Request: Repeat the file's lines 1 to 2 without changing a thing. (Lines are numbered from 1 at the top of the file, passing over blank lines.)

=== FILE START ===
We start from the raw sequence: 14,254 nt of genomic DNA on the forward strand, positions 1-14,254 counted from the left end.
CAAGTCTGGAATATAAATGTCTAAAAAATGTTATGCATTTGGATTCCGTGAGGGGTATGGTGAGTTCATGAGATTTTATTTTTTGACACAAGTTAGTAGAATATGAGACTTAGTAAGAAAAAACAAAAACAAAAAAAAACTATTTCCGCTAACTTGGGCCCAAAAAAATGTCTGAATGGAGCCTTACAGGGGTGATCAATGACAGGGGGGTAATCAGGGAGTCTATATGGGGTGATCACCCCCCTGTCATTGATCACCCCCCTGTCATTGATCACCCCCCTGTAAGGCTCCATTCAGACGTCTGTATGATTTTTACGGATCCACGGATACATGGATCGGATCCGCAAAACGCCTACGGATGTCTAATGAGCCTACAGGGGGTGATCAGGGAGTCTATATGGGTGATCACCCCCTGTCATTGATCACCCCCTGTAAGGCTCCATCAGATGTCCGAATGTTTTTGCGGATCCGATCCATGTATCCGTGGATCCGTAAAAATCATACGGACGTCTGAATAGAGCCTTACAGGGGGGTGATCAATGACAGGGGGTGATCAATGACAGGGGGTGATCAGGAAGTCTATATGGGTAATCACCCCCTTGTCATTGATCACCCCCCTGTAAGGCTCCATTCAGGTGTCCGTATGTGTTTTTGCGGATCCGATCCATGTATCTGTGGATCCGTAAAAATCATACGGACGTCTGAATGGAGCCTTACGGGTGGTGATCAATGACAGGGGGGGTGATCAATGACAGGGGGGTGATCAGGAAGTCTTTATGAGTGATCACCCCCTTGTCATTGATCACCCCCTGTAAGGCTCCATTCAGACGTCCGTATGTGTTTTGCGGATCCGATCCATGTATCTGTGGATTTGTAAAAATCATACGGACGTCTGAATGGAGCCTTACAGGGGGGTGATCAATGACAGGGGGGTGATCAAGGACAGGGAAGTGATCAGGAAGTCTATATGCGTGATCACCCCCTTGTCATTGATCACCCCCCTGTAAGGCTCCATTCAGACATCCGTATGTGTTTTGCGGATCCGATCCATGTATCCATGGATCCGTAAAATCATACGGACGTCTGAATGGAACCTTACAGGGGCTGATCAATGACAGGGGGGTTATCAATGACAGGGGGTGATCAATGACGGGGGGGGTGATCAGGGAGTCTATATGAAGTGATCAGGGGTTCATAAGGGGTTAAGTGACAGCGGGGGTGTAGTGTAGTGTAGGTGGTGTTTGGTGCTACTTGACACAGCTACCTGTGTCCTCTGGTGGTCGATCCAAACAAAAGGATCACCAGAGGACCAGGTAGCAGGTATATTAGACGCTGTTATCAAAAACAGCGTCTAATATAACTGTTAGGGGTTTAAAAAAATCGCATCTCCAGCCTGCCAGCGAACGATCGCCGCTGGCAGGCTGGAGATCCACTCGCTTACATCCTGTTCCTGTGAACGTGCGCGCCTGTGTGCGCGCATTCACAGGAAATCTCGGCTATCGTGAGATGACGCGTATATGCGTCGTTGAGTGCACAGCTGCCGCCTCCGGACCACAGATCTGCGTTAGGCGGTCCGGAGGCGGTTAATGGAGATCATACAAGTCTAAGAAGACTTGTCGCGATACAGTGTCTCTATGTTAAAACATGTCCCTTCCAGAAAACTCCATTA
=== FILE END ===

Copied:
We start from the raw sequence: 14,254 nt of genomic DNA on the forward strand, positions 1-14,254 counted from the left end.
CAAGTCTGGAATATAAATGTCTAAAAAATGTTATGCATTTGGATTCCGTGAGGGGTATGGTGAGTTCATGAGATTTTATTTTTTGACACAAGTTAGTAGAATATGAGACTTAGTAAGAAAAAACAAAAACAAAAAAAAACTATTTCCGCTAACTTGGGCCCAAAAAAATGTCTGAATGGAGCCTTACAGGGGTGATCAATGACAGGGGGGTAATCAGGGAGTCTATATGGGGTGATCACCCCCCTGTCATTGATCACCCCCCTGTCATTGATCACCCCCCTGTAAGGCTCCATTCAGACGTCTGTATGATTTTTACGGATCCACGGATACATGGATCGGATCCGCAAAACGCCTACGGATGTCTAATGAGCCTACAGGGGGTGATCAGGGAGTCTATATGGGTGATCACCCCCTGTCATTGATCACCCCCTGTAAGGCTCCATCAGATGTCCGAATGTTTTTGCGGATCCGATCCATGTATCCGTGGATCCGTAAAAATCATACGGACGTCTGAATAGAGCCTTACAGGGGGGTGATCAATGACAGGGGGTGATCAATGACAGGGGGTGATCAGGAAGTCTATATGGGTAATCACCCCCTTGTCATTGATCACCCCCCTGTAAGGCTCCATTCAGGTGTCCGTATGTGTTTTTGCGGATCCGATCCATGTATCTGTGGATCCGTAAAAATCATACGGACGTCTGAATGGAGCCTTACGGGTGGTGATCAATGACAGGGGGGGTGATCAATGACAGGGGGGTGATCAGGAAGTCTTTATGAGTGATCACCCCCTTGTCATTGATCACCCCCTGTAAGGCTCCATTCAGACGTCCGTATGTGTTTTGCGGATCCGATCCATGTATCTGTGGATTTGTAAAAATCATACGGACGTCTGAATGGAGCCTTACAGGGGGGTGATCAATGACAGGGGGGTGATCAAGGACAGGGAAGTGATCAGGAAGTCTATATGCGTGATCACCCCCTTGTCATTGATCACCCCCCTGTAAGGCTCCATTCAGACATCCGTATGTGTTTTGCGGATCCGATCCATGTATCCATGGATCCGTAAAATCATACGGACGTCTGAATGGAACCTTACAGGGGCTGATCAATGACAGGGGGGTTATCAATGACAGGGGGTGATCAATGACGGGGGGGGTGATCAGGGAGTCTATATGAAGTGATCAGGGGTTCATAAGGGGTTAAGTGACAGCGGGGGTGTAGTGTAGTGTAGGTGGTGTTTGGTGCTACTTGACACAGCTACCTGTGTCCTCTGGTGGTCGATCCAAACAAAAGGATCACCAGAGGACCAGGTAGCAGGTATATTAGACGCTGTTATCAAAAACAGCGTCTAATATAACTGTTAGGGGTTTAAAAAAATCGCATCTCCAGCCTGCCAGCGAACGATCGCCGCTGGCAGGCTGGAGATCCACTCGCTTACATCCTGTTCCTGTGAACGTGCGCGCCTGTGTGCGCGCATTCACAGGAAATCTCGGCTATCGTGAGATGACGCGTATATGCGTCGTTGAGTGCACAGCTGCCGCCTCCGGACCACAGATCTGCGTTAGGCGGTCCGGAGGCGGTTAATGGAGATCATACAAGTCTAAGAAGACTTGTCGCGATACAGTGTCTCTATGTTAAAACATGTCCCTTCCAGAAAACTCCATTA